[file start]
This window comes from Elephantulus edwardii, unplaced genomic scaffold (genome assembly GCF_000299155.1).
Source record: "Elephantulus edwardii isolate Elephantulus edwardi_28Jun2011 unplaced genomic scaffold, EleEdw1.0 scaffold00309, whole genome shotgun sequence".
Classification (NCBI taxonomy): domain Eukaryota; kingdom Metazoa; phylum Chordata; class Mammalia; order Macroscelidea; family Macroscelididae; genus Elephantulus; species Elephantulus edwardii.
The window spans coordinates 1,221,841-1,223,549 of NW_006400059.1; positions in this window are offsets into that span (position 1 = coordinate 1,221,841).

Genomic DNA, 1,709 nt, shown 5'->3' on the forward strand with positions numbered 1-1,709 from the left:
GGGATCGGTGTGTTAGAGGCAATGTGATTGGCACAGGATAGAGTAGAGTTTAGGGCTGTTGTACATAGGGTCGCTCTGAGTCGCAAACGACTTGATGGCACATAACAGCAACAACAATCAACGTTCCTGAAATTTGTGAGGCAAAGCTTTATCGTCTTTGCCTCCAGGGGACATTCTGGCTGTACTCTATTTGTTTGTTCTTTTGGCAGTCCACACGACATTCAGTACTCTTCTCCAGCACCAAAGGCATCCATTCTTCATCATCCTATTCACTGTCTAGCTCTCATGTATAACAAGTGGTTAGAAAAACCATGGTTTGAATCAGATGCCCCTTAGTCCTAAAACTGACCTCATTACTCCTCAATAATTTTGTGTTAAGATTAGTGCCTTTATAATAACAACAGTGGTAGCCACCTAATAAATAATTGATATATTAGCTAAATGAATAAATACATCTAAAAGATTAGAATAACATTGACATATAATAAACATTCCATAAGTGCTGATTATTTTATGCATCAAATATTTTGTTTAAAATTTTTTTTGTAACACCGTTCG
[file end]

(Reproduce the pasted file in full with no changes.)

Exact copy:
This window comes from Elephantulus edwardii, unplaced genomic scaffold (genome assembly GCF_000299155.1).
Source record: "Elephantulus edwardii isolate Elephantulus edwardi_28Jun2011 unplaced genomic scaffold, EleEdw1.0 scaffold00309, whole genome shotgun sequence".
Classification (NCBI taxonomy): domain Eukaryota; kingdom Metazoa; phylum Chordata; class Mammalia; order Macroscelidea; family Macroscelididae; genus Elephantulus; species Elephantulus edwardii.
The window spans coordinates 1,221,841-1,223,549 of NW_006400059.1; positions in this window are offsets into that span (position 1 = coordinate 1,221,841).

Genomic DNA, 1,709 nt, shown 5'->3' on the forward strand with positions numbered 1-1,709 from the left:
GGGATCGGTGTGTTAGAGGCAATGTGATTGGCACAGGATAGAGTAGAGTTTAGGGCTGTTGTACATAGGGTCGCTCTGAGTCGCAAACGACTTGATGGCACATAACAGCAACAACAATCAACGTTCCTGAAATTTGTGAGGCAAAGCTTTATCGTCTTTGCCTCCAGGGGACATTCTGGCTGTACTCTATTTGTTTGTTCTTTTGGCAGTCCACACGACATTCAGTACTCTTCTCCAGCACCAAAGGCATCCATTCTTCATCATCCTATTCACTGTCTAGCTCTCATGTATAACAAGTGGTTAGAAAAACCATGGTTTGAATCAGATGCCCCTTAGTCCTAAAACTGACCTCATTACTCCTCAATAATTTTGTGTTAAGATTAGTGCCTTTATAATAACAACAGTGGTAGCCACCTAATAAATAATTGATATATTAGCTAAATGAATAAATACATCTAAAAGATTAGAATAACATTGACATATAATAAACATTCCATAAGTGCTGATTATTTTATGCATCAAATATTTTGTTTAAAATTTTTTTTGTAACACCGTTCG